Emission angle and incidence angle is important if the object more than fills the frame. Emission angle is important if you are looking for useful Titan images.


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elakdawalla
post Jul 31 2007, 11:36 PM
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I just went through the process of creating an index page for Dione, using the 2 pixels per degree (=228 pixel diameter) size cutoff:
http://planetary.org/data/cassini/dioneattempt/
WARNING: to view this page requires you to download about 42 MB of data.
[Note: I didn't bother uploading the full-size images, only the thumbnails, so the images won't link to anything. Also, I didn't yet include all the fields I mentioned in my previous post; I did intend to include the filters and stupidly forgot. Next time around they'll be in there.]

This included more than 500 images, but after seeing the results I don't think it was enough. Cassini has so danged many filters that those 500 images were for a relatively small number of distinct observations (22), most of them on nontargeted flybys; the query did not pull in nearly as many global shots of the moon as I was hoping to get. So I think I will back away and try the 1 pixel per degree cutoff next time.

What do you think of the layout, with one observation per line? I think I will reduce the size of the thumbnails next time. They are currently 256 pixels -- I think I will reduce to 128 or even 100.

I used IMG2PNG to convert these, and did calibration, but the calibration didn't seem to work for the WAC images for some reason.

Comments?

Emily


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ugordan
post Aug 1 2007, 12:05 AM
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Wow, this is quite an undertaking you're doing there, Emily! You sure your server is good for all this data? wink.gif

One parameter that might be nice to add is which way north is (IIRC can be approximated from from the so-called TWIST_ANGLE). I'd use IMAGE_MID_TIME as I think it's more reliable than START_TIME.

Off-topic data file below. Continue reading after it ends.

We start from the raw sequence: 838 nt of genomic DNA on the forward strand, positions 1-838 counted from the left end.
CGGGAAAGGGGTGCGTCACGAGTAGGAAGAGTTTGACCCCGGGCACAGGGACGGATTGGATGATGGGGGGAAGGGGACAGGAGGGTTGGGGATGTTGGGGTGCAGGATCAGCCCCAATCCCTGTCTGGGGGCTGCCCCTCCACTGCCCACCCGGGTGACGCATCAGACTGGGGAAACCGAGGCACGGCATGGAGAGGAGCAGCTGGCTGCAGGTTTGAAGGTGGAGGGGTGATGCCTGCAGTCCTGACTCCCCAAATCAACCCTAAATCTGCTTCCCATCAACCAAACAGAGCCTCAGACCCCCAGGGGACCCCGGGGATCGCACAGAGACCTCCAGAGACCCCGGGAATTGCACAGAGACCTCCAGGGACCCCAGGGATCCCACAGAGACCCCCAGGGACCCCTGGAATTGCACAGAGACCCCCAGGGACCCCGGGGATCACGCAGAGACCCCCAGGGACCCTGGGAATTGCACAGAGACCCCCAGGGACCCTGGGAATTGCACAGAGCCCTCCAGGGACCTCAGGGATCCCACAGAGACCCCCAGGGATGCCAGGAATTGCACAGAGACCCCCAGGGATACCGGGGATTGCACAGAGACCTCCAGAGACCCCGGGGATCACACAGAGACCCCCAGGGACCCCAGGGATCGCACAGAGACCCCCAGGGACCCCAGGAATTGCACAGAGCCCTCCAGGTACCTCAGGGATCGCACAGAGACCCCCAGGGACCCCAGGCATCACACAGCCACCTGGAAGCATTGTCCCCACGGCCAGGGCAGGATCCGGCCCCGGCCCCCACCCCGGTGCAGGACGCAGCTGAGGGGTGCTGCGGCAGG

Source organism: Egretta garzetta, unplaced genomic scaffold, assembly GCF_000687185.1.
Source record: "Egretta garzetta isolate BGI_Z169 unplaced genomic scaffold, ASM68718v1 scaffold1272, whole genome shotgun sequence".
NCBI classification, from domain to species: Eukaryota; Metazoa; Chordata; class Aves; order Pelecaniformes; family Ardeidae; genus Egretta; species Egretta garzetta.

What do you mean by WAC calibration not working? 128 pixel thumbs seem about right, anything smaller might make more distant observations look bad.


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Bjorn Jonsson
post Aug 1 2007, 12:15 AM
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There are a few more fields I'd include, in approximate order of priority:

FILTER_NAME_1
FILTER_NAME_2
SUB_SOLAR_LATITUDE
SUB_SOLAR_LONGITUDE
INST_CMPRS_RATIO
DECLINATION
TWIST_ANGLE
RIGHT_ASCENSION

The first five are essential in my opinion. Possibly include VOLUME_ID and some of the RINGS_ fields as well.

Note: I'm using the field names from the Access database, not the fields in the INDEX.LBL files (which describe the contents of the INDEX.TAB files from which the database was generated). The field names are usually identical but there are a few exceptions where I broke a field from INDEX.LBL up into two fields, for example the two FILTER_NAME fields (because it seemed more convenient) and the SEC_FRAC fields (because as far as I know the maximum precision of Access dates is one second).

I'd use IMAGE_MID_TIME as you did rather than IMAGE_START_TIME.

The page layout looks fine but it contains a lot of stuff (42 MB) so maybe it should be broken up into several pages, probably by OBSERVATION_ID.

I'll see if I can find out why calibration didn't work for the WA images (it does on my machine when I use my big program from which IMG2PNG was cannibalized).
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tedstryk
post Aug 1 2007, 12:53 AM
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I like it. Perhaps you could do it with more images, but do it yearly (in other words, separate pages for 2004, 2005, 2006, etc). One thing (not sure if it is just because you are still working), the links to the PNG images don't work.